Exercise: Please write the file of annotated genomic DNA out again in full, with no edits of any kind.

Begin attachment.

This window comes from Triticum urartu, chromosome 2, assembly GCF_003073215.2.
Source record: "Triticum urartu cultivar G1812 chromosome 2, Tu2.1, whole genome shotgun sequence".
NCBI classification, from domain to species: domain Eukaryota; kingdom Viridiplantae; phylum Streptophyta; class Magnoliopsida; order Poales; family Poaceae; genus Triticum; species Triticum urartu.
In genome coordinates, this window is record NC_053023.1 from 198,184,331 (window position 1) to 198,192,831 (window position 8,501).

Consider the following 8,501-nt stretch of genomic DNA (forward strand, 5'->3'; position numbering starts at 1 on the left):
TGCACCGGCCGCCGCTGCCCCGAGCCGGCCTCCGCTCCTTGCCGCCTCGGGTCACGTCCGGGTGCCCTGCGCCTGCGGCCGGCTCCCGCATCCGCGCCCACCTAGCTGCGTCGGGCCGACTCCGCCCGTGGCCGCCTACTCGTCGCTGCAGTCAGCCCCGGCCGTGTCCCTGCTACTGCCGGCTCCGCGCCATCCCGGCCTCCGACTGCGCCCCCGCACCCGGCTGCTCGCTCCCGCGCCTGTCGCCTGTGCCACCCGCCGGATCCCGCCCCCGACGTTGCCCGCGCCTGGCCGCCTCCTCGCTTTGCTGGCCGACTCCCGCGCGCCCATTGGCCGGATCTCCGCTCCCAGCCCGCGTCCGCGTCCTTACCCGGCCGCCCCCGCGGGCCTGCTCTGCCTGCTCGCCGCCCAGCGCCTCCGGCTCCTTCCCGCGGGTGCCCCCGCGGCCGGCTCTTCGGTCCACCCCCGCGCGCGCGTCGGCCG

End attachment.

This window comes from Triticum urartu, chromosome 2, assembly GCF_003073215.2.
Source record: "Triticum urartu cultivar G1812 chromosome 2, Tu2.1, whole genome shotgun sequence".
NCBI classification, from domain to species: domain Eukaryota; kingdom Viridiplantae; phylum Streptophyta; class Magnoliopsida; order Poales; family Poaceae; genus Triticum; species Triticum urartu.
In genome coordinates, this window is record NC_053023.1 from 198,184,331 (window position 1) to 198,192,831 (window position 8,501).

Consider the following 8,501-nt stretch of genomic DNA (forward strand, 5'->3'; position numbering starts at 1 on the left):
TGCACCGGCCGCCGCTGCCCCGAGCCGGCCTCCGCTCCTTGCCGCCTCGGGTCACGTCCGGGTGCCCTGCGCCTGCGGCCGGCTCCCGCATCCGCGCCCACCTAGCTGCGTCGGGCCGACTCCGCCCGTGGCCGCCTACTCGTCGCTGCAGTCAGCCCCGGCCGTGTCCCTGCTACTGCCGGCTCCGCGCCATCCCGGCCTCCGACTGCGCCCCCGCACCCGGCTGCTCGCTCCCGCGCCTGTCGCCTGTGCCACCCGCCGGATCCCGCCCCCGACGTTGCCCGCGCCTGGCCGCCTCCTCGCTTTGCTGGCCGACTCCCGCGCGCCCATTGGCCGGATCTCCGCTCCCAGCCCGCGTCCGCGTCCTTACCCGGCCGCCCCCGCGGGCCTGCTCTGCCTGCTCGCCGCCCAGCGCCTCCGGCTCCTTCCCGCGGGTGCCCCCGCGGCCGGCTCTTCGGTCCACCCCCGCGCGCGCGTCGGCCG